With almost half of all school leavers in the UK heading off to university these days, you’d be forgiven for thinking that this somewhat diminishes the value, intrinsically and extrinsically, of a degree. If you were hoping to use that logic as an excuse to duck out of your education early; sadly, you’ll need to think again.
Far from increased participation in higher education reducing it in value, it’s actually had the opposite effect. Recent analysis indicates that higher participation simply raises the expected base standard of applicants to a far larger range of professions and occupations. As a result, it’s now more important than ever for young people to sufficiently up-skill in order to make a splash in a crowded, competitive, and transient labour market.
One of the most prudent ways to do this is to seek a dual-accredited qualification. This can be done for a university degree (higher education) or indeed for a vocational course at college (further education). A great example of the former can be found at De Montfort University in Leicester. They offer a range of Business-related degrees whereby a Chartered Management Institute (CMI) Level 5 qualification is delivered as part of the package. This means graduates from this suite of courses are better equipped for the workplace because they benefit from a “two-in-one” double-whammy of an academic degree plus a professional qualification, which is highly respected by many employers.
Another way of boosting your credentials is to take action prior to commencing higher or further education. Readers under the age of 18 might consider looking for a suitable summer school in order to enhance academic kudos. There are many available, such as this one based on the Oxford University campus. These summer schools are designed primarily to help 13-18 year olds bridge the gap between school work and the standard that’s expected at a top university. However, they also serve to demonstrate to prospective employers that an individual has gone the extra mile in their pursuit of excellence, thereby making him or her a more attractive prospect.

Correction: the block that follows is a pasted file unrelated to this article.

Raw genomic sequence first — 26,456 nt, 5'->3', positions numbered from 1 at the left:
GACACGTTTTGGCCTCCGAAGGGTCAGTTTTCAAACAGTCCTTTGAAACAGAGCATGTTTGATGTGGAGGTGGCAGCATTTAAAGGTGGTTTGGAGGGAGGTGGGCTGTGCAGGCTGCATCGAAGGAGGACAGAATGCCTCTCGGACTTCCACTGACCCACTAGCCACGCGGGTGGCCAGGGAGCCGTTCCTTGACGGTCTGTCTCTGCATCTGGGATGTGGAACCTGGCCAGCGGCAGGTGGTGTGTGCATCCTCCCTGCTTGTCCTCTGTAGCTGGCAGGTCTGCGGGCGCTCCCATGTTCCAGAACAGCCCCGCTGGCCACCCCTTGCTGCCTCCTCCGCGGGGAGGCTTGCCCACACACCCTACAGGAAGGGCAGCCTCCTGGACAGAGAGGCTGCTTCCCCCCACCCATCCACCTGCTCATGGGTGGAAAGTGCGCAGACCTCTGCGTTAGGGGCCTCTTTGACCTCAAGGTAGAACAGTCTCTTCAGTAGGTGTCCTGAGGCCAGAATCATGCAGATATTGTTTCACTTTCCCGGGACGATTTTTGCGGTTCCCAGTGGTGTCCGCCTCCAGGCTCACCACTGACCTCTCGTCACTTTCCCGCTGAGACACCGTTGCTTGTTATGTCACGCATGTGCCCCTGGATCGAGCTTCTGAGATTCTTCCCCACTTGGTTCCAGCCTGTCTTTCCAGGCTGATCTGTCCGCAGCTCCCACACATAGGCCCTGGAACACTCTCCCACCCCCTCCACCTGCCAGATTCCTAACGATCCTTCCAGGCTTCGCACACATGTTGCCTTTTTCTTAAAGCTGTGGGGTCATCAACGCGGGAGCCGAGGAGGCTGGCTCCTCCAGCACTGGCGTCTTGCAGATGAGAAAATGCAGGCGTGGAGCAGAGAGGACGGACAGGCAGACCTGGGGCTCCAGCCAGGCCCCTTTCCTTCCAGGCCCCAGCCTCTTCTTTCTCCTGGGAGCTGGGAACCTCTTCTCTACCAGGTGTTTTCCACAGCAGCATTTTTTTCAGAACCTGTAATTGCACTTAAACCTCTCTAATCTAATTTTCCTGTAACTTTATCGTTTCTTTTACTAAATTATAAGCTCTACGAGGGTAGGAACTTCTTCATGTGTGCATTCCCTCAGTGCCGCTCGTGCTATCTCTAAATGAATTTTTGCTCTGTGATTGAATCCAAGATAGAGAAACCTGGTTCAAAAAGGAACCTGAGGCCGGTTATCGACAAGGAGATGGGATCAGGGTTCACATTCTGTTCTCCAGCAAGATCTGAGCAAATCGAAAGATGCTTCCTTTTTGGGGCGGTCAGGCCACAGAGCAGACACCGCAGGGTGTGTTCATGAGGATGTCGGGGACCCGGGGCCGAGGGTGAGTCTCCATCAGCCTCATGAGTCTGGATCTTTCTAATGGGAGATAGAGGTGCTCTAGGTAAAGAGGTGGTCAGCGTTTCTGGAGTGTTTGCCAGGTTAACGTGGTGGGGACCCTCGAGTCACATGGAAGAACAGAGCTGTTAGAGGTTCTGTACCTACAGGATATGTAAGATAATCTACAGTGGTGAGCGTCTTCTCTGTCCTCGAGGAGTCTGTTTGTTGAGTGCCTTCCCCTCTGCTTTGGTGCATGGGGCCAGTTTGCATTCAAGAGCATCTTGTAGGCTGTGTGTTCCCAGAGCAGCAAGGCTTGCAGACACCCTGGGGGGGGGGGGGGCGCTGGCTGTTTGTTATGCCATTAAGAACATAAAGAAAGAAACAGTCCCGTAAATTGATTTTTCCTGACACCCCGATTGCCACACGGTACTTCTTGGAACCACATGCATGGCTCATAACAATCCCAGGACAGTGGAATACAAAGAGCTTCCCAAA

Such ways of gaining a competitive advantage are now commonplace, so it’s important to diversify. Experience – whether paid or unpaid – in a relevant field will always be crucial. There are a number of ways you can seek to accrue this. Most universities offer degrees studied alongside a paid industrial placement – otherwise known as ‘sandwich degrees’ whereby you extend the customary three years of study to four, with a year’s work placement separating your 2nd and 3rd years on the degree. Equally, the relatively recent legislation around apprenticeships and work-based learning has given rise to proliferation of work-based apprenticeship schemes, in addition to ‘degree apprenticeships’ where you can earn a degree while simultaneously earning money with on-the-job training.
Whatever route you decide to take, always remember to do your own research and seek out advice if you’re not sure of anything. It’s your future; take control of it!